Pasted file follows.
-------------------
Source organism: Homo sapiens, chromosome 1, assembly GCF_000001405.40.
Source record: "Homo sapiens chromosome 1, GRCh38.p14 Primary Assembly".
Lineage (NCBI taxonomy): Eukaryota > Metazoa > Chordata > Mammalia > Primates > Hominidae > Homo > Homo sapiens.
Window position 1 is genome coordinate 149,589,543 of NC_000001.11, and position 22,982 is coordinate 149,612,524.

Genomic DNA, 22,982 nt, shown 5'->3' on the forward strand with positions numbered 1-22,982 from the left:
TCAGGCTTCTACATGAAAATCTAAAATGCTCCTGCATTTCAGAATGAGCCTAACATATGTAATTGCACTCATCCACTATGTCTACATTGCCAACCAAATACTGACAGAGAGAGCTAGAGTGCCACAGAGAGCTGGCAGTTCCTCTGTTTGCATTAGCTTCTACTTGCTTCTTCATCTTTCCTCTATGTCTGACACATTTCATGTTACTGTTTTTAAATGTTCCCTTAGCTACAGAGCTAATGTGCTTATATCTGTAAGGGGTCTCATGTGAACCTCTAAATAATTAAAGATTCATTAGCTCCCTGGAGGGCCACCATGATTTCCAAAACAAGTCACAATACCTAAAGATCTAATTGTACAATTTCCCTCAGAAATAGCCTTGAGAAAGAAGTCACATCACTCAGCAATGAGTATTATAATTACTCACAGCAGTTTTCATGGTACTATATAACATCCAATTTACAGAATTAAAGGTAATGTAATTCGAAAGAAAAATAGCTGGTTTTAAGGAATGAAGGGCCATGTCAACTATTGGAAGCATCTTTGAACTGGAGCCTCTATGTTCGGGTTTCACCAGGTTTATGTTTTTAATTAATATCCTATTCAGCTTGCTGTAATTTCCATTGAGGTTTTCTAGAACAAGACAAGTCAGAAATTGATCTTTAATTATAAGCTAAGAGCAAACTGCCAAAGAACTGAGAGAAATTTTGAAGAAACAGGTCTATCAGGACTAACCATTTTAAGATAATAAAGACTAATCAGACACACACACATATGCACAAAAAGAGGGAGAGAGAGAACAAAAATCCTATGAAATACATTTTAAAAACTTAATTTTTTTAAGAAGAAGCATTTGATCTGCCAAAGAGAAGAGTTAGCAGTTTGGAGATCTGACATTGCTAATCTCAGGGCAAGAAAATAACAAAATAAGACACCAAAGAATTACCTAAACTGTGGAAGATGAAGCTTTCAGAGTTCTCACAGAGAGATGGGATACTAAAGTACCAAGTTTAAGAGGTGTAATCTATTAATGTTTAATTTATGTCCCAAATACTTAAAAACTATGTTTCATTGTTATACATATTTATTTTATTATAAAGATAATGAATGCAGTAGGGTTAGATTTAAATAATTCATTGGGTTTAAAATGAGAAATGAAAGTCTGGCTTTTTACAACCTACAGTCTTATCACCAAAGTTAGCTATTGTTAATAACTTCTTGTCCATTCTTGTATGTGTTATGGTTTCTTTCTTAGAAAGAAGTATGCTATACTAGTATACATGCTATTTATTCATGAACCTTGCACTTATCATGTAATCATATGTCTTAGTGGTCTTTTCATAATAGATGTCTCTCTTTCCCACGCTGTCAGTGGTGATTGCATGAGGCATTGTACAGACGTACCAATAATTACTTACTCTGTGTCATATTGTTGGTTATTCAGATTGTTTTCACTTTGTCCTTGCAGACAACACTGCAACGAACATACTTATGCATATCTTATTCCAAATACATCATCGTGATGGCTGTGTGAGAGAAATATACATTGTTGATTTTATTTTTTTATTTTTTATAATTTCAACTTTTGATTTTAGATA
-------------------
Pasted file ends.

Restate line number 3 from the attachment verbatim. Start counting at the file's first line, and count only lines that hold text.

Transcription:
Lineage (NCBI taxonomy): Eukaryota > Metazoa > Chordata > Mammalia > Primates > Hominidae > Homo > Homo sapiens.